He said that while the government and the NDF agreed to a ceasefire while peace talks were ongoing, the NDF could not order the NPA to honor the agreement.

“Let’s push it to logical conclusion. Let’s say the NDF signs an agreement, but the CPP doesn’t approve, or doesn’t want to give up control of the NPA. What happens to the agreement?” he said in Filipino. “It would become a piece of paper with no effect. Should we continue talking to the NDF?”

In retrospect, Padilla said, this was why talking peace with the NDF was futile after 30 years of negotiation.

“It’s about time the negotiations be localized. The negotiations must be done with those directly involved in the armed struggle here in the country,” he said.

Padilla said through informal channels, the government had tried to reach out to the communist insurgents and start engaging in confidence building measures again, adding that a temporary truce during next year’s elections would be a good start.

“If they cannot even enforce a temporary truce during the elections, how can we possibly discuss even bigger concerns such as the comprehensive agreements, agrarian reform and human rights and putting an end to the 47-year-old insurgency?” Padilla said.

The Palace on Sunday dismissed as propaganda a claim by the CPP-NPA that it was expanding its reach in Northern Mindanao.

“There is no truth to the propaganda of the CPP-NPA regarding their widening of their force in Mindanao,” said Communications Secretary Herminio Coloma Jr. over state-run radio dzRB.

Coloma said the latest data gathered by the Cabinet security cluster from the Armed Forces showed that the number of CPP-NPA members had dropped from 2,035 in 2014 to 1,691 in 2015, and that the number of affected barangays had fallen from 547 to 414.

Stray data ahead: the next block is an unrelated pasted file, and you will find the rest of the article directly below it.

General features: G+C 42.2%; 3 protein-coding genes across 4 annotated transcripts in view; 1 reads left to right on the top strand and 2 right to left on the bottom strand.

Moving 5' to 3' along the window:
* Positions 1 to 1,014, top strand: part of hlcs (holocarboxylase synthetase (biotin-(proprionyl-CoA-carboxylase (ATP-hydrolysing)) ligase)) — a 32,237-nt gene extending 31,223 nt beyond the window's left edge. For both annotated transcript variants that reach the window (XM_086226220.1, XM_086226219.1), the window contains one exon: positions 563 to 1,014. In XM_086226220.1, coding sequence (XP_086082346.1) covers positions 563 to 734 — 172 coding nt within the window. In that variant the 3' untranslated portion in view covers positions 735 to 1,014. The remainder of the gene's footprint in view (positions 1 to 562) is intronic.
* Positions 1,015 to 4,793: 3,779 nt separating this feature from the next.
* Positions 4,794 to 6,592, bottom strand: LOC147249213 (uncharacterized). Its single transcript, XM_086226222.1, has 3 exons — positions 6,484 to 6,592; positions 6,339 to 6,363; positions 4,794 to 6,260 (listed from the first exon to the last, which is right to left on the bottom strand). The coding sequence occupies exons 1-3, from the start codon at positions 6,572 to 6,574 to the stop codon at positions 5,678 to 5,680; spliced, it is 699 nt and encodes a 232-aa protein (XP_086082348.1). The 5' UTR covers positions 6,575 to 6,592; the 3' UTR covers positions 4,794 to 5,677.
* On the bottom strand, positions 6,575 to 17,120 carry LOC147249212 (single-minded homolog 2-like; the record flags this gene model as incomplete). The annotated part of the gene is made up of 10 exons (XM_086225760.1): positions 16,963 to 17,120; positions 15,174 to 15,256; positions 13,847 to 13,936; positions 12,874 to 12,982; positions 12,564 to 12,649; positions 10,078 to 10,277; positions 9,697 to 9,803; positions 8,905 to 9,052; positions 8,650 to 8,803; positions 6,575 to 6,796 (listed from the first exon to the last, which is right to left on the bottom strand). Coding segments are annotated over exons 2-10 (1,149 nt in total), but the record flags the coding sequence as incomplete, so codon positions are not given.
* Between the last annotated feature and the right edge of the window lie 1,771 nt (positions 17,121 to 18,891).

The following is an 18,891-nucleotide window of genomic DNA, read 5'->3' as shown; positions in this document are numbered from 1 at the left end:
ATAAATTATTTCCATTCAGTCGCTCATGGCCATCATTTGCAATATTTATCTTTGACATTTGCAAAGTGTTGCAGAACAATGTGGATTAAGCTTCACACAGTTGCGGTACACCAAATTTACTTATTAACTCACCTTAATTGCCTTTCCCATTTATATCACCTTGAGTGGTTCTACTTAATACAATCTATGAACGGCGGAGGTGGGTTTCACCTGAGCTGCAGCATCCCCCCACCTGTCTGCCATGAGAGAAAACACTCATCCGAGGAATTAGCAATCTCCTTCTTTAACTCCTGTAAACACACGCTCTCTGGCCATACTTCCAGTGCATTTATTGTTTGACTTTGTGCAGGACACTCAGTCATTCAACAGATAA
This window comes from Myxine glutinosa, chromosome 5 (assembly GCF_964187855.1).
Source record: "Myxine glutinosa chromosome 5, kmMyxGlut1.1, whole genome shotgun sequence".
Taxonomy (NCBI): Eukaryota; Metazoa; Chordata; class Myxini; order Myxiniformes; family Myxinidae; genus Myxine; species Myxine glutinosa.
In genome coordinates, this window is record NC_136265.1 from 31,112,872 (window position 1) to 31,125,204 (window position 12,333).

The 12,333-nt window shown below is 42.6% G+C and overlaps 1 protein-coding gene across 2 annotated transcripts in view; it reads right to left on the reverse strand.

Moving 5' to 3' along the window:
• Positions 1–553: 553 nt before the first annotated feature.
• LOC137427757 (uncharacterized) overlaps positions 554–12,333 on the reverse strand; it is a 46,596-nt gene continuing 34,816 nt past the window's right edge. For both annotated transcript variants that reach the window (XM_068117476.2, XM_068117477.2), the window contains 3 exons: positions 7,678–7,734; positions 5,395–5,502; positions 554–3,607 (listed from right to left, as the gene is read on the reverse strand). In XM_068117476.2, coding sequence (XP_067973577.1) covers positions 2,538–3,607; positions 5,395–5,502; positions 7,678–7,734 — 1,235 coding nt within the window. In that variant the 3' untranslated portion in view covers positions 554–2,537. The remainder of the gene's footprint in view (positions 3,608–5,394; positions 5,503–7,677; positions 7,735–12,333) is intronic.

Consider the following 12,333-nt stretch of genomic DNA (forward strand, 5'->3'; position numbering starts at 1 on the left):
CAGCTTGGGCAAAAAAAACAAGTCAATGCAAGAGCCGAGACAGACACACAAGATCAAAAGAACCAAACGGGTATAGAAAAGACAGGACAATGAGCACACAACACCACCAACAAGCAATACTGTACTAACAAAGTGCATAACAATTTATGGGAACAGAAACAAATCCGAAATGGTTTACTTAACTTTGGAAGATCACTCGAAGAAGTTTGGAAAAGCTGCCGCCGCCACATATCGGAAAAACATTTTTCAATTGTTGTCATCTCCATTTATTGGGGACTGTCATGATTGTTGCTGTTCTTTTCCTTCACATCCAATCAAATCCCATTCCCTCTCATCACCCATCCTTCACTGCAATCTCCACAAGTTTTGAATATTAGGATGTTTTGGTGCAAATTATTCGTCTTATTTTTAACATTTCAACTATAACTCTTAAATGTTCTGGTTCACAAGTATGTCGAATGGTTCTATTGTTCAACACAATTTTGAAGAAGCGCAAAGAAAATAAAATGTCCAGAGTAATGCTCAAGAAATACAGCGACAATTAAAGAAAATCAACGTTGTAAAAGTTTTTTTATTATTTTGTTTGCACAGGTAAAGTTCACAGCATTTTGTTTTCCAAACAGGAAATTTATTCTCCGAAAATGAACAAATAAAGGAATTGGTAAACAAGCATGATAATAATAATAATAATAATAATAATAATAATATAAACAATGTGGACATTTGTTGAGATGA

The contending forces traded accusations and counter-claims on the eve of the 47th anniversary of the CPP Saturday with the communist front citing strategic achievements that the military dismissed as lies.

Jorge “Ka Oris” Madlos, spokesman of the National Democratic Front-Mindanao, said the guerrilla fronts established rose from 40 during the first year of President Benigno Aquino III to 46 in five regions in Mindanao.

“Not one was dismantled despite the ferocity of the attacks” under the government’s counter-insurgency program, Oplan Bayanihan, he said.

Also on Sunday, presidential candidate Senator Grace Poe said an extension of the ceasefire could reopen talks with the communist rebels.

“An extension of the ceasefire would be a goodwill gesture that could lead us back to the negotiating table. Armed conflicts must end. People are already weary of violence,” Poe said.

The government and the CCP have declared a 12-day ceasefire, beginning Dec. 23 until Jan. 3. Both parties said the truce was in solidarity with the traditional celebration of Christmas and New Year.

The military reported that five NPA fighters took advantage of the ceasefire by surrendering themselves and their weapons to the Army’s 10th Infantry Division in Compostela Valley on Dec. 23 and 24.

Despite the ceasefire, the Army said it was on alert as the CCP marked its 46th founding anniversary. With Sandy Araneta, Macon Ramos-Araneta, PNA

Topics: CPP-NPA , Jose Ma. Sison , Alex Padilla